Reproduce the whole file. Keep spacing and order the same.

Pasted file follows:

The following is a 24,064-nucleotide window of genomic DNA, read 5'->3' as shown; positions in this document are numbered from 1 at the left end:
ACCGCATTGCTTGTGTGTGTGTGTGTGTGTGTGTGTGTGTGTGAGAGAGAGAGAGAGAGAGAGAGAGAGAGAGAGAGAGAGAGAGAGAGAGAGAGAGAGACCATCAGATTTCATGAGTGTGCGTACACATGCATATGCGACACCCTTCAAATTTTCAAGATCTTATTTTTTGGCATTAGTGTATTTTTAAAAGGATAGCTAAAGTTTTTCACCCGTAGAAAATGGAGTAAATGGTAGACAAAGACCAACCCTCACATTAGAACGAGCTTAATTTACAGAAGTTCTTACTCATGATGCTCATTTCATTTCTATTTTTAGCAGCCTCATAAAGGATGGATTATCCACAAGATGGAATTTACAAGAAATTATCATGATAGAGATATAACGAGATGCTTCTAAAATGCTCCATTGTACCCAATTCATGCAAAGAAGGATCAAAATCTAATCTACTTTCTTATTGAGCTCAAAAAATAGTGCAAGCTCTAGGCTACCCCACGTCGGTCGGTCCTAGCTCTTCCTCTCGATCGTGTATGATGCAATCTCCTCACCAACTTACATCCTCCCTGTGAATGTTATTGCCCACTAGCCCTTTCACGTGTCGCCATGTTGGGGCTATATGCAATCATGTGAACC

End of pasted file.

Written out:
The following is a 24,064-nucleotide window of genomic DNA, read 5'->3' as shown; positions in this document are numbered from 1 at the left end:
ACCGCATTGCTTGTGTGTGTGTGTGTGTGTGTGTGTGTGTGTGAGAGAGAGAGAGAGAGAGAGAGAGAGAGAGAGAGAGAGAGAGAGAGAGAGAGAGAGACCATCAGATTTCATGAGTGTGCGTACACATGCATATGCGACACCCTTCAAATTTTCAAGATCTTATTTTTTGGCATTAGTGTATTTTTAAAAGGATAGCTAAAGTTTTTCACCCGTAGAAAATGGAGTAAATGGTAGACAAAGACCAACCCTCACATTAGAACGAGCTTAATTTACAGAAGTTCTTACTCATGATGCTCATTTCATTTCTATTTTTAGCAGCCTCATAAAGGATGGATTATCCACAAGATGGAATTTACAAGAAATTATCATGATAGAGATATAACGAGATGCTTCTAAAATGCTCCATTGTACCCAATTCATGCAAAGAAGGATCAAAATCTAATCTACTTTCTTATTGAGCTCAAAAAATAGTGCAAGCTCTAGGCTACCCCACGTCGGTCGGTCCTAGCTCTTCCTCTCGATCGTGTATGATGCAATCTCCTCACCAACTTACATCCTCCCTGTGAATGTTATTGCCCACTAGCCCTTTCACGTGTCGCCATGTTGGGGCTATATGCAATCATGTGAACC